There is a bleak outlook for trade creditors, owed a collective £5.8m, looking to recoup losses from The Colourhouse Limited, according to an administrators report from Duff & Phelps.
The Deptford-based printer entered administration in November 2013 with an outstanding book debt of £1.9m.
Approximately £1.5m was owed to Bibby Financial Services under an invoice discounting agreement, while trade creditors and employees were owed £3.3m and £1m, respectively.
The administrators’ report stated that aside from its book debt, The Colourhouse had negligible assets including its office furniture and IT equipment, due to the fact that almost all of the company’s plant and machinery “was subject to hire purchase or rental agreements, all of which were in arrears.”
Joint administrators Andrew Stoneman and Benjamin Wiles, of Duff & Phelps, stated that they have yet to receive a signed statement of affairs from the directors, resulting in the estimated financial position offered in its place in November.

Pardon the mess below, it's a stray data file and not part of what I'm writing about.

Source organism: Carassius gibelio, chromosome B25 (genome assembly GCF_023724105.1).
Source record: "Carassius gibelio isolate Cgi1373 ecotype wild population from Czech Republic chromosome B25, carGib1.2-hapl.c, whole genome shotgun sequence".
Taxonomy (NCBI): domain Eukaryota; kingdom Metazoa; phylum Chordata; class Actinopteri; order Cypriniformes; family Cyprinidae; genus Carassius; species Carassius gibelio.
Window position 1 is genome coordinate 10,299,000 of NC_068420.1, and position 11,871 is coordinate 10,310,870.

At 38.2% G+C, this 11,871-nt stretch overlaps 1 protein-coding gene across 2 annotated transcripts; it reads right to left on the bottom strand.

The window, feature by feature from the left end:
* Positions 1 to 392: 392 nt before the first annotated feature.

The administrators estimated the company’s book debts at £1.9; however only £1.4m of this is estimated to be recoverable.
As a result, Bibby Financial Services is expected to suffer a £113,197 shortfall, the consequence of which is that there will be no money left to distribute amongst the company’s unsecured creditors.
Prior to the appointment of administrators, The Colourhouse had ceased trading, having insufficient working capital to pay suppliers for the release of goods and having dismissed its staff of 85.
Lee Reeves, David Arkell and Randle White, directors of the company, claimed the company’s losses were the result of “a bad debt to the value of £130,000 in relation to CSDM,” which was “a failed insurance claim for business interruption which had to be repaid” and suppliers cutting credit.